Department of Art and Design
Art Forum is a speakers' series featuring notable artists, designers, art historians and art critics from around the world who come to campus to present their work and ideas in an open forum. Admission is free and open to undergraduate and graduate students as well as the general public.
Past Art Forum speakers have included notables such as Chakaia Booker, Will Cotton, Aziz + Cucher, Inka Essenhigh, Judy Fox, Roxy Paine, Ursala Von Rydingsvard, and Seymour Chwast.
For further information and/or to confirm a scheduled date, call 973-655-4074.
- TUESDAYS 2:30 - 4:20 p.m.
Location: Montclair State University; Calcia Hall, CA135
Open to the Public; Admission is free
Dr. Aissa Deebi
Rotem Rozental: Site-Responsive formats: collectives, archives and areas of conflict.
Rothem Rozenthal is a Photo-historian, curator and writer residing in Beacon, NY, Rotem Rozental explores the intersections of cultural technologies, institutional archives and civic identity. She pursues her dissertation research, titled Photographic Archives, Nationalism and the Foundation of the Jewish State, 1903-1948 under the guidance of Prof. John Tagg in the Art History Department of Binghamton University. In 2015-2016, Rotem will be the Dr. Sophie Bookhalter Research Fellow in Jewish Culture in the Center for Jewish History. Her project, Dead Lands: Karkaot Mawat, won the NurtureART curatorial call and will be exhibited in April 2016. Her essay, “Under Dor Guez’s Bed: Scenes from the Christian Palestinian Archive,” will be published in Photographies in 2016.
Traversing the domains of technology, media and art, Rotem has been working as a consultant, editor, writer and organizer for international publications, as well as cultural non-profits and organizations. Rotem currently serves as the Online Editorial Director of The Shpilman Institute for Photography and the startup Splacer.co.
Her writings and scholarly texts appeared in publications such as Artforum.com, Philosophy of Photography and Uncertain States. International curatorial projects include We – Festi-Conference for Creative Collectives (2012-2013, Jerusalem), Three Cities Against the Wall (New York, Ramallah and Tel Aviv, 2005), and most recently, the collaborative archival project Outlet: The Archive of the Israeli Trade Center (Israel/Upstate NY).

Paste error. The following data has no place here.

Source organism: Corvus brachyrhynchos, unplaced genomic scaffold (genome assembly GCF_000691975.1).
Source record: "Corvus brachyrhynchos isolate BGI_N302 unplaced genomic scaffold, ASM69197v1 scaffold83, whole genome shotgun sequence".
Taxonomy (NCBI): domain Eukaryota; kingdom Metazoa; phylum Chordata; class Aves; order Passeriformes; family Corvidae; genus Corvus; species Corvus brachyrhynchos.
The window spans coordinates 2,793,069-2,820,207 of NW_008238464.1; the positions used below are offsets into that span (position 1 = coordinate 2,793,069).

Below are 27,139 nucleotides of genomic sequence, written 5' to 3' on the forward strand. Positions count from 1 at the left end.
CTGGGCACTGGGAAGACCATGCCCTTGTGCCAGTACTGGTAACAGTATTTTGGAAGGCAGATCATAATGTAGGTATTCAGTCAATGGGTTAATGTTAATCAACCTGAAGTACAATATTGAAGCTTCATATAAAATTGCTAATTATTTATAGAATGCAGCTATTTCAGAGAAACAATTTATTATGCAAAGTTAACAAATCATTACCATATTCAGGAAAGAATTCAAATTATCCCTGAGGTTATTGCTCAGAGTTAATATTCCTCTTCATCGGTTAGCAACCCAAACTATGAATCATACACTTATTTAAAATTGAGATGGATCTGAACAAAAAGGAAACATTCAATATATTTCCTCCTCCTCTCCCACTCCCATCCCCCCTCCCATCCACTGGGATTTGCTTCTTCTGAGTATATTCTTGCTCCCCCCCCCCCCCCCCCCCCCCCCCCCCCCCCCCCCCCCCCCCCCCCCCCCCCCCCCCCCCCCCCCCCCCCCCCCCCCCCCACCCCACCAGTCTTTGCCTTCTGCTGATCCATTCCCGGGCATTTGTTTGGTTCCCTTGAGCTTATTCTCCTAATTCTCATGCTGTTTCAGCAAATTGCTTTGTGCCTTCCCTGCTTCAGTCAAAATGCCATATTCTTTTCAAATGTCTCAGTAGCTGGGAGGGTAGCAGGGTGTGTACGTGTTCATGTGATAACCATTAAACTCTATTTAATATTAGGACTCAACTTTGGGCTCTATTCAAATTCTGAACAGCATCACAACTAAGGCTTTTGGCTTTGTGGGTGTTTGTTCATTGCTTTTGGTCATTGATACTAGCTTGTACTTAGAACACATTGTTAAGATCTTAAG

The Art of Refusal: Boycotts in the age of participation.
Noah Simblist is Chair and Associate Professor of Art at SMU Meadows School of the Arts. He works as an artist, curator and writer with a focus on art and politics in Israel-Palestine and has contributed to Art Journal, Modern Painters, Art Papers, Art Lies, Art21 and other publications. Curatorial projects include Yuri’s Office by Eve Sussman and the Rufus Corporation at Ft Worth Contemporary Arts, Out of Place at Lora Reynolds Gallery, Tamy Ben Tor at Testsite, and Queer State(s) at the Visual Arts Center in Austin. He was also on the curatorial team for the 2013 Texas Biennial. Writing projects include interviews with Kader Attia, Khaled Hourani, AL Steiner and AK Burns, Omer Fast, Jill Magid, Walead Beshty, Yoshua Okon, and Nicholas Schaffhausen.
Rachel Lears: The Hand That Feeds: Documentary screening and filmmaker Q&A
Rachel's most recent feature documentary, The Hand That Feeds, won awards and recognition at Full Frame, DOC NYC, AFI Docs, Chicago Latino, and numerous other festivals on the 2014-25 circuit. It was supported by Sundance Documentary Film Program, the Ford Foundation, Latino Public Broadcasting, Chicken & Egg Pictures, New York State Council on the Arts (NYCSA), Bertha BRITDOC Connect Fund, and the Cinereach Project at Sundance Institute, and was featured at Good Pitch NY, Sundance Creative Producing Lab & Summit, and IFP's Spotlight on Documentaries.
Rachel's first film Birds of Passage (2010) was supported by Fulbright and the National Film Institute of Uruguay sponsored by the Ministry of Education and Culture, and was broadcast nationally throughout Latin America. Her ongoing video art collaborations with artist Saya Woolfalk have screened at numerous galleries and museums worldwide since 2008. Rachel was a 2013 Sundance Creative Producing Fellow, is bilingual in Spanish, and holds a PhD in Cultural Anthropology and a graduate certificate in Culture and Media from NYU.
Saul Ostrow: Modeling a Critical Practice: Rehearsing Self-reflexivity, Knowledge, and Research